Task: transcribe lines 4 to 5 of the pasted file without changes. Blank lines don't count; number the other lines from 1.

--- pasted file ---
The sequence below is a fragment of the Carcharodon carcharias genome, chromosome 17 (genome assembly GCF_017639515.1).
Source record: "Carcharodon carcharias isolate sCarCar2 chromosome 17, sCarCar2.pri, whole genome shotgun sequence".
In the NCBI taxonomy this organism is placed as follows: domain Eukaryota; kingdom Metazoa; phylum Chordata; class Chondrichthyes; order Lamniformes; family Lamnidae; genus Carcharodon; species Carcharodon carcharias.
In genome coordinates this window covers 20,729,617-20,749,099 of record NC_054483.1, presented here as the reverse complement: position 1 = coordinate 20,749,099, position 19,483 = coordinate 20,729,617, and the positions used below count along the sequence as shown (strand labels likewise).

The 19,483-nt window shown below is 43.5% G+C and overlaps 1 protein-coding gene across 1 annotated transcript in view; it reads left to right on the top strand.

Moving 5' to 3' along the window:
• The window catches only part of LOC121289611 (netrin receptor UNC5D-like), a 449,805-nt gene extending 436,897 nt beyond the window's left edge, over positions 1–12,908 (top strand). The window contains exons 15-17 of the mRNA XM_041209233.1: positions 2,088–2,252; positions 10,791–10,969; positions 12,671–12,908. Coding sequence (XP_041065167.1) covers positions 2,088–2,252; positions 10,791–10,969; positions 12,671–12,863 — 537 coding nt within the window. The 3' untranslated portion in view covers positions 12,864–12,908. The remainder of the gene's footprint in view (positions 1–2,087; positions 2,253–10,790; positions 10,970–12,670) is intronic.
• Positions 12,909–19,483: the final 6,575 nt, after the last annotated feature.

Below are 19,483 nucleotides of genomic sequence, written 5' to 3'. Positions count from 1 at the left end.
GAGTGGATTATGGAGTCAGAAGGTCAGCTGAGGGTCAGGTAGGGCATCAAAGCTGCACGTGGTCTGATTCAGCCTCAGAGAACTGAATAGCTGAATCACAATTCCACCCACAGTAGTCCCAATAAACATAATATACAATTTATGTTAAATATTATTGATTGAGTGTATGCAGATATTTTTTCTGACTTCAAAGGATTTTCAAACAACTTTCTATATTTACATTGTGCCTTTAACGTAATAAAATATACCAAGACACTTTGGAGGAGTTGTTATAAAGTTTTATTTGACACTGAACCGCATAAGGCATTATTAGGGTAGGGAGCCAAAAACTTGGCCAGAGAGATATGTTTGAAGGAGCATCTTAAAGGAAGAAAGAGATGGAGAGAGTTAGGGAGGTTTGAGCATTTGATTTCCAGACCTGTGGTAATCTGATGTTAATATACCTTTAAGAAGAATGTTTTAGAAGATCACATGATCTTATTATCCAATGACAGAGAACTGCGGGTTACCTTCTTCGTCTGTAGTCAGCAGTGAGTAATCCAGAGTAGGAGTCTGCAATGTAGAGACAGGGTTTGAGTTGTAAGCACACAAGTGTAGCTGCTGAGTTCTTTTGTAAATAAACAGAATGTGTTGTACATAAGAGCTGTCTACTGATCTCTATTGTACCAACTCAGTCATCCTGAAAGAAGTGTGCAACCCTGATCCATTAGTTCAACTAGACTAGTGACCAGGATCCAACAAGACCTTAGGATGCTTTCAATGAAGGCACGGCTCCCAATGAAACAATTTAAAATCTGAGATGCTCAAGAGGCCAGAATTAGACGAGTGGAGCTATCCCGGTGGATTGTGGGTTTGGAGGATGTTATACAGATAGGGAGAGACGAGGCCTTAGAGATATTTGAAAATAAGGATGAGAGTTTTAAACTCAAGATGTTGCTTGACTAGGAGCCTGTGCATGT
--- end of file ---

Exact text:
In genome coordinates this window covers 20,729,617-20,749,099 of record NC_054483.1, presented here as the reverse complement: position 1 = coordinate 20,749,099, position 19,483 = coordinate 20,729,617, and the positions used below count along the sequence as shown (strand labels likewise).

The 19,483-nt window shown below is 43.5% G+C and overlaps 1 protein-coding gene across 1 annotated transcript in view; it reads left to right on the top strand.